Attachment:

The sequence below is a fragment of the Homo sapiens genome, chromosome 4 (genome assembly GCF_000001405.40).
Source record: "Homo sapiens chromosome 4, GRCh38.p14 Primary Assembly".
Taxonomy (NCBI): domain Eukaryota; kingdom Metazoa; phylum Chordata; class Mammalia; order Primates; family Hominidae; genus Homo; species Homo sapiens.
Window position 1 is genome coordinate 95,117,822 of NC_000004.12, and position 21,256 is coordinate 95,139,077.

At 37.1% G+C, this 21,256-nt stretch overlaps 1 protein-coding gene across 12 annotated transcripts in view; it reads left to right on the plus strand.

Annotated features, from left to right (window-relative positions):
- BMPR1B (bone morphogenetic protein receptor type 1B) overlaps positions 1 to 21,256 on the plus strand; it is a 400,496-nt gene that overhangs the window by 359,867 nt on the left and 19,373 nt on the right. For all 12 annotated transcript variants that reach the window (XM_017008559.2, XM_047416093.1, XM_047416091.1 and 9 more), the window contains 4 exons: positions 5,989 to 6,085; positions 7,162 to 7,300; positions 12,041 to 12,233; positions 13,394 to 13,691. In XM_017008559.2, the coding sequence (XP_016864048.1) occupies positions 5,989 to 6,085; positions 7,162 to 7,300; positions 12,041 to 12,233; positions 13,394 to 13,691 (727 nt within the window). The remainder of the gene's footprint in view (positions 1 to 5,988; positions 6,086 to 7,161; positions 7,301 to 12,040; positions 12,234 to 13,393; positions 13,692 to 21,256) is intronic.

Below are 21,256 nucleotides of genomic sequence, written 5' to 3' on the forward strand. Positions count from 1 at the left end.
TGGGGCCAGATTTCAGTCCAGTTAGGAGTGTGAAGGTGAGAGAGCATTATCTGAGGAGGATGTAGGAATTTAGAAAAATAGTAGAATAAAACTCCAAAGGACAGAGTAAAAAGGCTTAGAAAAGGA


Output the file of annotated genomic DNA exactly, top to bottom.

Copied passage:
The sequence below is a fragment of the Homo sapiens genome, chromosome 4 (genome assembly GCF_000001405.40).
Source record: "Homo sapiens chromosome 4, GRCh38.p14 Primary Assembly".
Taxonomy (NCBI): domain Eukaryota; kingdom Metazoa; phylum Chordata; class Mammalia; order Primates; family Hominidae; genus Homo; species Homo sapiens.
Window position 1 is genome coordinate 95,117,822 of NC_000004.12, and position 21,256 is coordinate 95,139,077.

At 37.1% G+C, this 21,256-nt stretch overlaps 1 protein-coding gene across 12 annotated transcripts in view; it reads left to right on the plus strand.

Annotated features, from left to right (window-relative positions):
- BMPR1B (bone morphogenetic protein receptor type 1B) overlaps positions 1 to 21,256 on the plus strand; it is a 400,496-nt gene that overhangs the window by 359,867 nt on the left and 19,373 nt on the right. For all 12 annotated transcript variants that reach the window (XM_017008559.2, XM_047416093.1, XM_047416091.1 and 9 more), the window contains 4 exons: positions 5,989 to 6,085; positions 7,162 to 7,300; positions 12,041 to 12,233; positions 13,394 to 13,691. In XM_017008559.2, the coding sequence (XP_016864048.1) occupies positions 5,989 to 6,085; positions 7,162 to 7,300; positions 12,041 to 12,233; positions 13,394 to 13,691 (727 nt within the window). The remainder of the gene's footprint in view (positions 1 to 5,988; positions 6,086 to 7,161; positions 7,301 to 12,040; positions 12,234 to 13,393; positions 13,692 to 21,256) is intronic.

Below are 21,256 nucleotides of genomic sequence, written 5' to 3' on the forward strand. Positions count from 1 at the left end.
TGGGGCCAGATTTCAGTCCAGTTAGGAGTGTGAAGGTGAGAGAGCATTATCTGAGGAGGATGTAGGAATTTAGAAAAATAGTAGAATAAAACTCCAAAGGACAGAGTAAAAAGGCTTAGAAAAGGA